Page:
This misunderstanding is one of the more common chirps I see on my YouTube channel. I used to scratch my head and wonder why someone would feel that accuracy was the only variable to consider when choosing an airgun… after all, most airguns today are accurate, no matter what the cost. Then it occurred to me… perhaps they’ve no frame of reference. Maybe they haven’t had an opportunity or need to experience better so haven’t cause to try and get comfortable with the extra dollars.

So what’s all that extra cheddar gettin’ spent on? Are the hi-line manufacturers just padding their pockets and giggling all the way to the Yacht Club? I don’t think so. Airguns that cost more, cost more to make. I’ve only had the privilege of visiting one high end airgun manufacturer but what I came away with was that an insane amount of resources had been committed to trial and erroring their way to an exquisitely balanced union between shooter & shootie. The first time I handled one, I was immediately taken aback by how different it sounded… not the muzzle report but rather everything else. The cycling of the arm or lever, the rotation of the magazine, the movements of the trigger… they all had a timepiece-like precision and the sounds & vibrations reminded me of a watchmaker’s symphony. It felt different in hand too. Light, balanced, and smooth in all the right places; to embrace one was to slow down time & pay deeper attention to the senses. Then there was the shooting experience and extra performance. Firing & cycling was like taking a sip of a drink you just discovered you loved for the very first time… there’s the initial “Mmm,” then you right away want to go back for more and just can’t seem to ever get enough. Wrap it all up in a box and garnish it with an incredible amount of regulated shots, adjustable power, super silencing, superb triggers, and repeatable accuracy… and you’ve now got a general understanding of why people are willing to pay a premium for them.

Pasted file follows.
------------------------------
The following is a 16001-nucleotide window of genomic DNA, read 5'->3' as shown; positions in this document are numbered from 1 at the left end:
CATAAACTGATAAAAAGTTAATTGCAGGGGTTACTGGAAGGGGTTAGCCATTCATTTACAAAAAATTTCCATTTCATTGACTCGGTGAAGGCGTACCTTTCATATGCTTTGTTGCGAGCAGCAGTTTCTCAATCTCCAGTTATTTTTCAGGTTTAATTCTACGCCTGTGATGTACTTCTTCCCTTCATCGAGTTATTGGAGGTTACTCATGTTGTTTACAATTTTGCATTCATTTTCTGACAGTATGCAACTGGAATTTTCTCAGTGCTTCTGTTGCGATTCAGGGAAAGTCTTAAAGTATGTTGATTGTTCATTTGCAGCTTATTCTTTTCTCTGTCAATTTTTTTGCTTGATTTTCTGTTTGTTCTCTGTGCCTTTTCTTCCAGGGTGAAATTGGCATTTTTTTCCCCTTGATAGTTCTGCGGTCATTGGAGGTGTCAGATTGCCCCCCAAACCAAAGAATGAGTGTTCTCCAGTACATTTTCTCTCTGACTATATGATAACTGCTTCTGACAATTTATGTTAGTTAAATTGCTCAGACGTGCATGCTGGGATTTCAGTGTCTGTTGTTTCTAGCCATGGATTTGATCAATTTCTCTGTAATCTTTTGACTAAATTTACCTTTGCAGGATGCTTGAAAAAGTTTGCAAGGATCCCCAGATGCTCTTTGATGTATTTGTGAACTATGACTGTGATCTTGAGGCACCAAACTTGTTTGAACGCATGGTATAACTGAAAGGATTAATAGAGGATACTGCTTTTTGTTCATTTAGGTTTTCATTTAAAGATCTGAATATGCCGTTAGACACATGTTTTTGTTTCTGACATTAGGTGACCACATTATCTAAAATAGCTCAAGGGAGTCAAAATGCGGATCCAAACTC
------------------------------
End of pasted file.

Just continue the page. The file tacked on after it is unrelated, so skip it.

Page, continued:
At the end of the day, if you want to own an accurate airgun, fear not… there are plenty of options in all price points. Align with a good manufacturer, break it in, get the barrel clean, find the right pellet and enjoy. If you’ve been there and done that, and find yourself yearning for more… raise your sights and get comfortable parting with those dollars. There’s a whole other level of gentility available that will have your more reasonably priced pieces collecting dust.

YouTuber & Columnist,

Steve Scialli